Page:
I have never intentionally dallied into organic foods. Call it apathy or laziness and you'd probably be correct. I haven't ever concerned myself with pesticides and preservatives even though I know I should. It might be important to me since I do have a watershed feeding my water supply that drains quite a bit of farmland.
The only aspect of organic (if it is indeed to be included)that I do actively participate would be free-range meats and eggs. I love to eat meat. I am not ashamed of that fact but I do feel empathetic for animals. I do pony up some extra money to buy animal products that are produced from animals that lived a fairly normal life up until we killed them. Sadly that is currently limited to free-range eggs and chicken and free-range hamburger. I should frequent a place like the James Family Farm in Sherman. I don't yet. It's that apathy and laziness again.
But you didn't come here to listen to me whine about why I can't get into organic foods. You came here to listen to me talk about beer. So here is what I am talkin bout:
Your choices if you are truly into organic products can be limited but not when it comes to beer. There are truly some quite worthwhile organic beers to be had that really don't taste any different than other craft beers of the same style. That is unless you include the smug satisfactory taste of making the Earth a better place one beer at a time.
You can find some these beers at your local beverage emporiums. I'll reference Friar Tuck's since I am well acquainted with it but try Famous Liquors and/or Party House and if they do not carry organic beers then request them (The caveat being that if you do request them then make sure you become a regular buyer or they will drop them if there is no interest).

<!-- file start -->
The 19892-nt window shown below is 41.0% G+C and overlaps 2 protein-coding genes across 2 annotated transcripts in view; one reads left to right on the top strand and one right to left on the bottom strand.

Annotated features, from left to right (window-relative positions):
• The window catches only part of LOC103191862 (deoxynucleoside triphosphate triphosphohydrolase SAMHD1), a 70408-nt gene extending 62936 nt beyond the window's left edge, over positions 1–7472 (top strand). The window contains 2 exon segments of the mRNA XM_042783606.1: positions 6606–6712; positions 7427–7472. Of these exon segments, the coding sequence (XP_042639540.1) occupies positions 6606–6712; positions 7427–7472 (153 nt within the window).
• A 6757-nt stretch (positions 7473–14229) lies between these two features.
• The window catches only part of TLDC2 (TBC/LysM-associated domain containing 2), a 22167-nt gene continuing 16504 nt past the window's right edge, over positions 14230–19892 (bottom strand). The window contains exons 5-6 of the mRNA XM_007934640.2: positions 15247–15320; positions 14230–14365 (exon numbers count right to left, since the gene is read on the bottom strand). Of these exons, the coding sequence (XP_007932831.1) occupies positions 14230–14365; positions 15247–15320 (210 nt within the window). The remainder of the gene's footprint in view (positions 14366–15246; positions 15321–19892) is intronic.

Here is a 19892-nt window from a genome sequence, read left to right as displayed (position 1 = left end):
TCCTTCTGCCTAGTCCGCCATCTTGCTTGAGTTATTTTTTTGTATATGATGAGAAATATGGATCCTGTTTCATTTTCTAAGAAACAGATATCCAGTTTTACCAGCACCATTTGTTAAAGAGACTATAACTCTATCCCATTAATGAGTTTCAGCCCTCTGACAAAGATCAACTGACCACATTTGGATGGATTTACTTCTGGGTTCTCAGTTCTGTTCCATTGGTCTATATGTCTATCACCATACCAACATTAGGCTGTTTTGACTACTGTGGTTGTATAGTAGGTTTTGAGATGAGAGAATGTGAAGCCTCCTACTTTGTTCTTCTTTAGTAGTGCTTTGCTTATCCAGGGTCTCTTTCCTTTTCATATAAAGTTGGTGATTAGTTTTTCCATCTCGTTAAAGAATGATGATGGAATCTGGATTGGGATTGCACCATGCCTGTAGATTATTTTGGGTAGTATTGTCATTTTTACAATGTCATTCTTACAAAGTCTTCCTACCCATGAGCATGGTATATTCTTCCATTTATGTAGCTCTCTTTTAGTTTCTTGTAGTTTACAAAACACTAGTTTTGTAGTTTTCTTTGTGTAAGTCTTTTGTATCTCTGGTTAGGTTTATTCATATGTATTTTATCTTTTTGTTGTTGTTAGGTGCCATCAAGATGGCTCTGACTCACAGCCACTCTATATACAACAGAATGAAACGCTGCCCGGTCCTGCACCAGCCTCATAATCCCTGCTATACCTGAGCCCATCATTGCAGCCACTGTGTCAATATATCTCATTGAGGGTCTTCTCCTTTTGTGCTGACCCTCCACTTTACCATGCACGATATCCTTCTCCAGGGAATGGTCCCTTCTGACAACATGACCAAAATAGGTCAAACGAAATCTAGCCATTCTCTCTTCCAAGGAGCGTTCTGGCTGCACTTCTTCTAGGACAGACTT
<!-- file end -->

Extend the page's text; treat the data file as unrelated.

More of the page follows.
Our first beer is: New Belgium's Mothership Wit
This New Belgium's first organic beer and is good if you like wheat beers. It was nigh omnipresent with the Fat Tire and 1554 for a period of time at some of the better-rounded restaurants but I think it has been dropped at some. I do not believe this will be the only organic from New Belgium for long. The brewery itself is doing some interesting things with sustainability at their own facilities. It might be worth drinking their products to support those efforts even if it is one of their non-organic offerings.
The second option (of which I believe some is available at the Tuck) is Otter Creek Brewery's sub-brand Wolaver's. Otter Creek is a brewery in Vermont and, after it was bought by the Wolaver family, it began producing beer that was certified as organic. Their three year-round beers are a Pale Ale, an India Pale Ale and a Brown Ale.
Ther ya go. If you are interested in oragnic foods and were lamenting the fact that you had no beer choices, you can now find several interesting options at your local stores. It is up to you now. Organics don't survive without being proven viable. Buy these beers, request them at stores and restaurants. Share them with friends. Do or Do Not, There is No Try.